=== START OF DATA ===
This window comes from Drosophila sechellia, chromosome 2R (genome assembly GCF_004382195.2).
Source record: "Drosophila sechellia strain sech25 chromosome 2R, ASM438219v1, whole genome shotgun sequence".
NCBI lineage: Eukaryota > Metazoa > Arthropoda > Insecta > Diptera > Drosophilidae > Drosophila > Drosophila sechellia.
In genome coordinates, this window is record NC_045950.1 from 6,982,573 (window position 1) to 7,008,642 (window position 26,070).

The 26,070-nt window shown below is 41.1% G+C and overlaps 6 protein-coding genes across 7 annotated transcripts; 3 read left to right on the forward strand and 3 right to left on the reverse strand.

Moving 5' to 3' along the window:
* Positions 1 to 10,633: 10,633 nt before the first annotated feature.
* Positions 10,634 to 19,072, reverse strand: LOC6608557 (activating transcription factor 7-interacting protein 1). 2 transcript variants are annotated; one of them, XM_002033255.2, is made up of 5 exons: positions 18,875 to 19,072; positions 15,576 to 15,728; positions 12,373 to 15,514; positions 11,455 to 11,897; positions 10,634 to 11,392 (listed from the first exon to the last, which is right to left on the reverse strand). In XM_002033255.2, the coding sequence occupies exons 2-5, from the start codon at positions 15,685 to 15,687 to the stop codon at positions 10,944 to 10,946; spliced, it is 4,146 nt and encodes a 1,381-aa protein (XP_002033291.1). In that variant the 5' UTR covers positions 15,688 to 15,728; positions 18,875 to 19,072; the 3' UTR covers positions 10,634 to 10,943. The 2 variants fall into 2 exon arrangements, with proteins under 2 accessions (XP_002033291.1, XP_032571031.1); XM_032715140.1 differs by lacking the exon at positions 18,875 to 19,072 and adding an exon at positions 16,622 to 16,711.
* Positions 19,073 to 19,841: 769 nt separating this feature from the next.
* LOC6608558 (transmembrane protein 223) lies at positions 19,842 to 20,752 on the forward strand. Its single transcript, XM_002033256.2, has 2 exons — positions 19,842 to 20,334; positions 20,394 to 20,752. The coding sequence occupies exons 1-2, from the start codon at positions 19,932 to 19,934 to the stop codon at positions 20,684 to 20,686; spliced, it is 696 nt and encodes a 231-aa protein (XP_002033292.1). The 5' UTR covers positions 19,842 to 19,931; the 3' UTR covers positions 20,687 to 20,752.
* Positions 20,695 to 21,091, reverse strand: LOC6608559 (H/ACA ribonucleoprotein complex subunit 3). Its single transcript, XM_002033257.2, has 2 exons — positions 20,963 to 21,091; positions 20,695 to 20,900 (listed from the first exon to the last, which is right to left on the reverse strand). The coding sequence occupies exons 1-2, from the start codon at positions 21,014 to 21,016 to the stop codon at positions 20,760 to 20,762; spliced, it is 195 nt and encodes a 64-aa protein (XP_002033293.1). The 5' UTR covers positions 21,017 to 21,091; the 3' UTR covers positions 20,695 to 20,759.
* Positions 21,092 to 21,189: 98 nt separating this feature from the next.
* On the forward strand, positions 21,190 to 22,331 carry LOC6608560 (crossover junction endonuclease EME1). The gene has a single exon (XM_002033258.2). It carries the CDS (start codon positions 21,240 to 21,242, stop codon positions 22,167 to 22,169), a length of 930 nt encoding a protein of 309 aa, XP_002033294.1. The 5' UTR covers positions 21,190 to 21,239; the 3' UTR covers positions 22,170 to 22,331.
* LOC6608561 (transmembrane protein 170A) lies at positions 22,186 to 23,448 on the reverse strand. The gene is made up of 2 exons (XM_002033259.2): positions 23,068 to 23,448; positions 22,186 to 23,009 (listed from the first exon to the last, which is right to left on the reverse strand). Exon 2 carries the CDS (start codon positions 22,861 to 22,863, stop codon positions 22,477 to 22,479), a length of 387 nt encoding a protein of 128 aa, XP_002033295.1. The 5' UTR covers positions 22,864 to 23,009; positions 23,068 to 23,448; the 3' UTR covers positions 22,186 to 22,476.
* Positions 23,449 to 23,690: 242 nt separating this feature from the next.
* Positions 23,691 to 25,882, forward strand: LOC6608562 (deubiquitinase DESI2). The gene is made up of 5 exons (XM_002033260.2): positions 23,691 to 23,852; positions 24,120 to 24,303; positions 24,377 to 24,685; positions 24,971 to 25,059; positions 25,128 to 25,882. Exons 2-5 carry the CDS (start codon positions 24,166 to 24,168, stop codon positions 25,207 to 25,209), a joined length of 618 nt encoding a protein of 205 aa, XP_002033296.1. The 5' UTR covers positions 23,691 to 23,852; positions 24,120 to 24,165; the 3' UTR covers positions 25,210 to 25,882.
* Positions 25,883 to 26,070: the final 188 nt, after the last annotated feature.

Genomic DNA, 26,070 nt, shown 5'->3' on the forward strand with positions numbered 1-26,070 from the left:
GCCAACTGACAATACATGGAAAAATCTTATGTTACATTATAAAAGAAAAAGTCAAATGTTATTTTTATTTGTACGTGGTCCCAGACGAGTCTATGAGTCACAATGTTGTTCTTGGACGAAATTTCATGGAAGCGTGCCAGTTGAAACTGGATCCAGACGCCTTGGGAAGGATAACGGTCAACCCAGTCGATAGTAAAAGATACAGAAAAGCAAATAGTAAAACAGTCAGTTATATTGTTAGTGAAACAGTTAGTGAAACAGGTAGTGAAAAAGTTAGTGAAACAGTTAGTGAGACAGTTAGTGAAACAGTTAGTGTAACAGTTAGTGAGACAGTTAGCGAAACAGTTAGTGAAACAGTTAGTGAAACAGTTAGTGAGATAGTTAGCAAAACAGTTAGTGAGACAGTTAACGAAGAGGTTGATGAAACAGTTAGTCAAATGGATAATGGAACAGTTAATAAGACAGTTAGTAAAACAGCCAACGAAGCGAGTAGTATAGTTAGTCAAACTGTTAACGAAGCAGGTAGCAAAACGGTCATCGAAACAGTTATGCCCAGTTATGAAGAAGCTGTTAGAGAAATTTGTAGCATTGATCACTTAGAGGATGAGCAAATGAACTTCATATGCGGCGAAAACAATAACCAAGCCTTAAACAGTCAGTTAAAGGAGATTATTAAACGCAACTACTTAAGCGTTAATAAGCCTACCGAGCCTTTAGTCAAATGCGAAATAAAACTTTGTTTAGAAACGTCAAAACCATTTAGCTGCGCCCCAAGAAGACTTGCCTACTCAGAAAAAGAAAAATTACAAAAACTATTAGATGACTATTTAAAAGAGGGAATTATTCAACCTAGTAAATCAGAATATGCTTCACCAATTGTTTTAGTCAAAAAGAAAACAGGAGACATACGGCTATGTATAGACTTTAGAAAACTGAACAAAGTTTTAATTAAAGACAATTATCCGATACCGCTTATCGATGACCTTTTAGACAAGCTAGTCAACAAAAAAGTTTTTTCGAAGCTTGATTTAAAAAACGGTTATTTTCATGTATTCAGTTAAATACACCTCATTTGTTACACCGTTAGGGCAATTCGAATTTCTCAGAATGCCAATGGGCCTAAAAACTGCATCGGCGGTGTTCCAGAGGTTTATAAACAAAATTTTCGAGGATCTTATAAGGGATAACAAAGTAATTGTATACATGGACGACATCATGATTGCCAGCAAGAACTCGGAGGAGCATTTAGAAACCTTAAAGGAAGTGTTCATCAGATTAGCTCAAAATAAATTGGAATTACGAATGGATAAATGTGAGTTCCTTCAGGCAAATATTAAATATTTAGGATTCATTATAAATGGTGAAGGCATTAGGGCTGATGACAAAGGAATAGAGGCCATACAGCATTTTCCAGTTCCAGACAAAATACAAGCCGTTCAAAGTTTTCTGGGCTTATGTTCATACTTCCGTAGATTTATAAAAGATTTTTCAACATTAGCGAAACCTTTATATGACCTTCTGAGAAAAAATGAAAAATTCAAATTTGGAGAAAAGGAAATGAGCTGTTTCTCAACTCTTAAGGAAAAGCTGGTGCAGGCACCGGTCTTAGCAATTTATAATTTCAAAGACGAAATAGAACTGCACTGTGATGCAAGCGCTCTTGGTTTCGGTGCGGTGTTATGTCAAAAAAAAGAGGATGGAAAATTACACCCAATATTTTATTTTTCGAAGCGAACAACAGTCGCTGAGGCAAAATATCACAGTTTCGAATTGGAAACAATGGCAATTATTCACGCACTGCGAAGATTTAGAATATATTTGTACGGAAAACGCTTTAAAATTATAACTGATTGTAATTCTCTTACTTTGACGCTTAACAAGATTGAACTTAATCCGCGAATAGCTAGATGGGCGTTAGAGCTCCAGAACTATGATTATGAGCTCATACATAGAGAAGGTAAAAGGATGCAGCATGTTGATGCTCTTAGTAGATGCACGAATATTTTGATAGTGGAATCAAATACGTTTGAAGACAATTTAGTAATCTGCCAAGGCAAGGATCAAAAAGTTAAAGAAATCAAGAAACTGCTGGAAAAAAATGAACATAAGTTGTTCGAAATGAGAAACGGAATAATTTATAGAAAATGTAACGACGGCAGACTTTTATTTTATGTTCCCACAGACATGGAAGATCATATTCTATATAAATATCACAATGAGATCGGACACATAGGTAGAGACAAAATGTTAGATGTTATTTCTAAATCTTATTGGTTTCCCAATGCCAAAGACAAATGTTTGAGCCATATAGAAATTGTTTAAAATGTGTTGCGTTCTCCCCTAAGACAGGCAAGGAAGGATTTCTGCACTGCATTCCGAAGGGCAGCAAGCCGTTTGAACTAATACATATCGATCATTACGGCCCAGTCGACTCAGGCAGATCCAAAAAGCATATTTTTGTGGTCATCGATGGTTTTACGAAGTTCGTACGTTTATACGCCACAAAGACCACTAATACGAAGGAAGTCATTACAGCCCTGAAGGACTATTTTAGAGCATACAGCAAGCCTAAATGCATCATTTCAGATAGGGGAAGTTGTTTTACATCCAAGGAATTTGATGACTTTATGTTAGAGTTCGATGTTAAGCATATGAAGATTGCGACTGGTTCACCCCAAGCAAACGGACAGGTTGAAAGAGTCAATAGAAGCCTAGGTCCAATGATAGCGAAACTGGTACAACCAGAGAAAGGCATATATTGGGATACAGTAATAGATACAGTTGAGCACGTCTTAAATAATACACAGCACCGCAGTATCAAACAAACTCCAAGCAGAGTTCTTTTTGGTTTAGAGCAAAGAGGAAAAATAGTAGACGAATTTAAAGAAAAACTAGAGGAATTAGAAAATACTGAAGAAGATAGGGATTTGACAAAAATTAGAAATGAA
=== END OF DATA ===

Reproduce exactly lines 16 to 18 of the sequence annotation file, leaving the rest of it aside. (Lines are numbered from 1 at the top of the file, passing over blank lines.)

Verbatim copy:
* Positions 23,691 to 25,882, forward strand: LOC6608562 (deubiquitinase DESI2). The gene is made up of 5 exons (XM_002033260.2): positions 23,691 to 23,852; positions 24,120 to 24,303; positions 24,377 to 24,685; positions 24,971 to 25,059; positions 25,128 to 25,882. Exons 2-5 carry the CDS (start codon positions 24,166 to 24,168, stop codon positions 25,207 to 25,209), a joined length of 618 nt encoding a protein of 205 aa, XP_002033296.1. The 5' UTR covers positions 23,691 to 23,852; positions 24,120 to 24,165; the 3' UTR covers positions 25,210 to 25,882.
* Positions 25,883 to 26,070: the final 188 nt, after the last annotated feature.

Genomic DNA, 26,070 nt, shown 5'->3' on the forward strand with positions numbered 1-26,070 from the left: